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Above is two identical bridge rectifier circuits. Input is a 12V sinusoidal voltage source. Red is the source. Blue is the output from the circuit on the right side. Green is the output from the circuit on the left side. It seems like the left circuit is wrong and the one on the right side has true output. But I don't understand why it is not the other way around.

The only difference is that the circuit on the right side has a ground between the load and two diodes.

On the other hand, the circuit on the left side has a ground connected to the negative terminal of the supply.

Normally I connect the negative terminal of the power supply to the common ground.

An example to this is the circuit on the left side.

But when I plot the output for both circuits, the circuit on the left side acts weird for negative alternating input.

But my logic says:

When V2 goes positive the current must flow through D7 R2 D6 and finally to the supply terminal.

When V2 goes negative the current must flows throug D8 R2 D5 and to the supply terminal.

So I would expect the same output as in the circuit on the right side. Hence I would expect a rectification for negative halves as well.

What is wrong in my logic here?

Regarding the working circuit in the right side:

I dont understand the circuit on the right side by the way. Because:

When V1 goes positive the current must flow through D3 R1 and finally to the ground or to D2 ???.

When V1 goes negative the current must flow through D4 R1 and finally to the ground or to D1 ???.

Why do we need ground here? Current still should flow to the terminal of the supply without a ground there.

My question is:

Why is the common ground connected like in the circuit on the right?

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    \$\begingroup\$ tl;dr It's a simulation. You need a ground somewhere for it to have a reference point. Where you put it is irrelevant as long as you know the results are relative to that point. \$\endgroup\$ – Matt Young Feb 2 '16 at 15:07
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    \$\begingroup\$ If you connect both sides to ground, you have shorted out one of the diodes and you no longer have a bridge rectifier. Therefore one side MUST float. If you need to ground the DC supply, the AC input must float (as a transformer secondary does). \$\endgroup\$ – Brian Drummond Feb 2 '16 at 15:07
  • \$\begingroup\$ @BrianDrummond Which diode is shorted? \$\endgroup\$ – user16307 Feb 2 '16 at 15:09
  • \$\begingroup\$ @MattYoung Do you mean that common is just needed for simulation? \$\endgroup\$ – user16307 Feb 2 '16 at 15:10
  • \$\begingroup\$ In reality the AC and DC sides will have their own commons, like Brian said. For simulation, you can only have one, and where it is doesn't matter. \$\endgroup\$ – Matt Young Feb 2 '16 at 15:15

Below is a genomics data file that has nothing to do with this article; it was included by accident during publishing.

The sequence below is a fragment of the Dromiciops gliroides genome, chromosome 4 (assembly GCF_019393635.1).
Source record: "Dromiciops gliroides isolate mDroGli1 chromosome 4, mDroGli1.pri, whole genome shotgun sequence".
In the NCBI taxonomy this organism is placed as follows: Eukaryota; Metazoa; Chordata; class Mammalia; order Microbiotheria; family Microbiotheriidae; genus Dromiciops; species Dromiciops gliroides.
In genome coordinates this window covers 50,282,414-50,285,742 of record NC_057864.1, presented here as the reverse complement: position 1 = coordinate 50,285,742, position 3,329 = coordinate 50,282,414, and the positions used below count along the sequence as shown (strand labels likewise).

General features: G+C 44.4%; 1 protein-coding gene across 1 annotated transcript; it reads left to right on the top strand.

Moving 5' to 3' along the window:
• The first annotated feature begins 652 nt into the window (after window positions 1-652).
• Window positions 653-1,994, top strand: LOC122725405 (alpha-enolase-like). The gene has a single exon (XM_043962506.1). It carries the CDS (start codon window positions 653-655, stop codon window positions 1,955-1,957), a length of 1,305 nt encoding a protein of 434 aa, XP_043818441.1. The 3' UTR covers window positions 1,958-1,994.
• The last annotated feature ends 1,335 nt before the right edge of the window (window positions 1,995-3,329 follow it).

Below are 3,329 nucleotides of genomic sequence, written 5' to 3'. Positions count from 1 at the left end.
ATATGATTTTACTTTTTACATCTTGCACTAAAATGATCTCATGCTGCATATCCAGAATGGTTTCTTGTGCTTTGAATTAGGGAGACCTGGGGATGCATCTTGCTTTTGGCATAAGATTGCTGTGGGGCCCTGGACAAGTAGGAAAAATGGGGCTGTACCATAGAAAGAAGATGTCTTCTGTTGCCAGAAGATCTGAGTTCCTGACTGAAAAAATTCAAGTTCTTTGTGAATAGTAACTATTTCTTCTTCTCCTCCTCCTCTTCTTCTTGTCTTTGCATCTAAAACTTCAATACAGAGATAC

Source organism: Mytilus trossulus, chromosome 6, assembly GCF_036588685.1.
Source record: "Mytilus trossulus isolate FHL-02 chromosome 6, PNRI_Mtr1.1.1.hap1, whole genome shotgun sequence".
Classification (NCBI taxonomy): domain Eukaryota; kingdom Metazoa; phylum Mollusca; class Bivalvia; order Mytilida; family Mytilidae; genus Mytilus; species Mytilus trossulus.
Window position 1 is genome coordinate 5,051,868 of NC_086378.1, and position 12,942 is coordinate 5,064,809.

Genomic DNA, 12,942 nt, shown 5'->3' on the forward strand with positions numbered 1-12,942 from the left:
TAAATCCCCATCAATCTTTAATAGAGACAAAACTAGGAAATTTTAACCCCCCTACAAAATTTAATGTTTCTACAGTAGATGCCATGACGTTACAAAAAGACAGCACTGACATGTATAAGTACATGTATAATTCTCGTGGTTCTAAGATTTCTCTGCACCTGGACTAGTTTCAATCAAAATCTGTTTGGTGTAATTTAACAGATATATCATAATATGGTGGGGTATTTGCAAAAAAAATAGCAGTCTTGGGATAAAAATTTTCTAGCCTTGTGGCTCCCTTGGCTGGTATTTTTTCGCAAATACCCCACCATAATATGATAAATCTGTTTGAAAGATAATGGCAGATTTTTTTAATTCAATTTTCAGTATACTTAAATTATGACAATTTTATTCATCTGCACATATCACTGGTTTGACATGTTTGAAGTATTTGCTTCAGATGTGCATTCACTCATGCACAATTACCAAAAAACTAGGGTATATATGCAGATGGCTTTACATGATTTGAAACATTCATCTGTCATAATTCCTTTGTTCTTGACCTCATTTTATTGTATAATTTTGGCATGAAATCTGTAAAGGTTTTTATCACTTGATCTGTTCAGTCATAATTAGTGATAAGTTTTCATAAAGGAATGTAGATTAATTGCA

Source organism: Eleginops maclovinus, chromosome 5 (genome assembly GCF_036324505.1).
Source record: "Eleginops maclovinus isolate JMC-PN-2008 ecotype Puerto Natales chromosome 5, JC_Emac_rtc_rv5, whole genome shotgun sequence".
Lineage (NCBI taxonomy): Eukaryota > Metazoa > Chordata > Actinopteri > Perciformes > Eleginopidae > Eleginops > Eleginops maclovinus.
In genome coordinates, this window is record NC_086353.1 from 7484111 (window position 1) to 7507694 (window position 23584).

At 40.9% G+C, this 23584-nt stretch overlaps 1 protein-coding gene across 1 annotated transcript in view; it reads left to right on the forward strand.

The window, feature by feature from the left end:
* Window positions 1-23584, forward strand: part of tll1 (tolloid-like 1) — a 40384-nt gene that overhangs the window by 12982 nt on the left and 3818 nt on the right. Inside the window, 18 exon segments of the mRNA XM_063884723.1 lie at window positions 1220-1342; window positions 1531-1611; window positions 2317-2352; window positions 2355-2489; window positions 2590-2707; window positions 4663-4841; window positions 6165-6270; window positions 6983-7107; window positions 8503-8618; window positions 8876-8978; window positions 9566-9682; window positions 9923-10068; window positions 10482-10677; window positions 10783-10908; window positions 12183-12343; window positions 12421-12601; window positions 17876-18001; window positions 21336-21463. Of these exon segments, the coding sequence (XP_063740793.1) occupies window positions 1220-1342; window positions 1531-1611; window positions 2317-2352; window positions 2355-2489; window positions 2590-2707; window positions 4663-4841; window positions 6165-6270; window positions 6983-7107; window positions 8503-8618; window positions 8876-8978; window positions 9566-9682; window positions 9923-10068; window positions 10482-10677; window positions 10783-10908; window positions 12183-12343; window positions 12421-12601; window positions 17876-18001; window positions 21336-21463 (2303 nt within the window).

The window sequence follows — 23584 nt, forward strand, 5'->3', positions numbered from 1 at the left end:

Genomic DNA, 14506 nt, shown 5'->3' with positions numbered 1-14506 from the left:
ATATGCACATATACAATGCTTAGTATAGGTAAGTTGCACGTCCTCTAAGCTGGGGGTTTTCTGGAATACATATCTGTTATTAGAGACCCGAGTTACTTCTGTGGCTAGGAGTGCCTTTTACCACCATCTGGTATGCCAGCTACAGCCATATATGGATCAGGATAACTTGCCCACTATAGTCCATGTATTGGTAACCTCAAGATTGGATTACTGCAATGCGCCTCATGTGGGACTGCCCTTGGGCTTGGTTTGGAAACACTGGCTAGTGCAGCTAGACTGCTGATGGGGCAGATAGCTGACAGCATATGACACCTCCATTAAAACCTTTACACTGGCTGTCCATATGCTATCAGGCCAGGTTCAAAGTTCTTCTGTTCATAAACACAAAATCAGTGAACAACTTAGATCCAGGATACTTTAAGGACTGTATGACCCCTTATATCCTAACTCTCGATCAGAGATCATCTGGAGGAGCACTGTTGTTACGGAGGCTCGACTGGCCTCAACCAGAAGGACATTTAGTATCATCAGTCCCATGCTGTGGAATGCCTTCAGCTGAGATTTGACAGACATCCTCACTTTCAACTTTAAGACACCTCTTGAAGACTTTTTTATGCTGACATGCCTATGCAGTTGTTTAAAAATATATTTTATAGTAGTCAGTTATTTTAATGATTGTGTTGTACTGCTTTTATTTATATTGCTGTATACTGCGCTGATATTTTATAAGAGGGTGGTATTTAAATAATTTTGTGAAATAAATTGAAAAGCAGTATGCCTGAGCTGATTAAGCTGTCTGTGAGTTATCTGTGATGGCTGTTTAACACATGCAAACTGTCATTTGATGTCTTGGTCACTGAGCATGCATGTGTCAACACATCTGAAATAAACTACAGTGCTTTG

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Both circuits output rectified unsmoothed DC, and if you plot the voltage across R1 and R2 you will find that both waveforms are absolutely identical, looking like this:

rectified AC

However you are not plotting the voltage across R1 and R2. You are plotting the positive output of the rectifier against ground. In the first case ground is tied to the incoming AC, causing the weird output you see. In fact, grounding the other side of the AC supply would result in the exact same effect:

other side

If you are ever building a real world power supply, ground the negative DC output of the diode bridge (like on the right of your schematic), as grounding the input of the bridge is not only useless but will short out a diode if you also ground the negative output of the bridge.

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  • \$\begingroup\$ amazing answer thx \$\endgroup\$ – user16307 Feb 2 '16 at 15:19
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Both circuits are correct as they stand.

As there are diode components between the source and the load, the two sides may not share a ground, and still work properly.

The circuit on the left has a grounded source, and a floating load. This is a fairly unusual configuration, there are not many cases where you would have a floating DC load. One good example would be charging an auto battery from an old fashioned transformer and rectifier. The absence of a ground at the car would allow the source to be grounded without problems, though it would not need to be.

The circuit on the right is the more common configuration, where a floating transformer winding powers a DC load that is grounded.

Don't get confused between what simulators demand, and real life. Both of the circuits are OK in real life. Simulators OTOH usually demand that at least one ground is present, and may automatically ground other nodes if you ask for certain measurements. This unintentional ground may be causing your problem. Simulators are often a bit tricky to use with floating measurements. Make sure that you understand exactly what you are asking your simulator to do in both cases.

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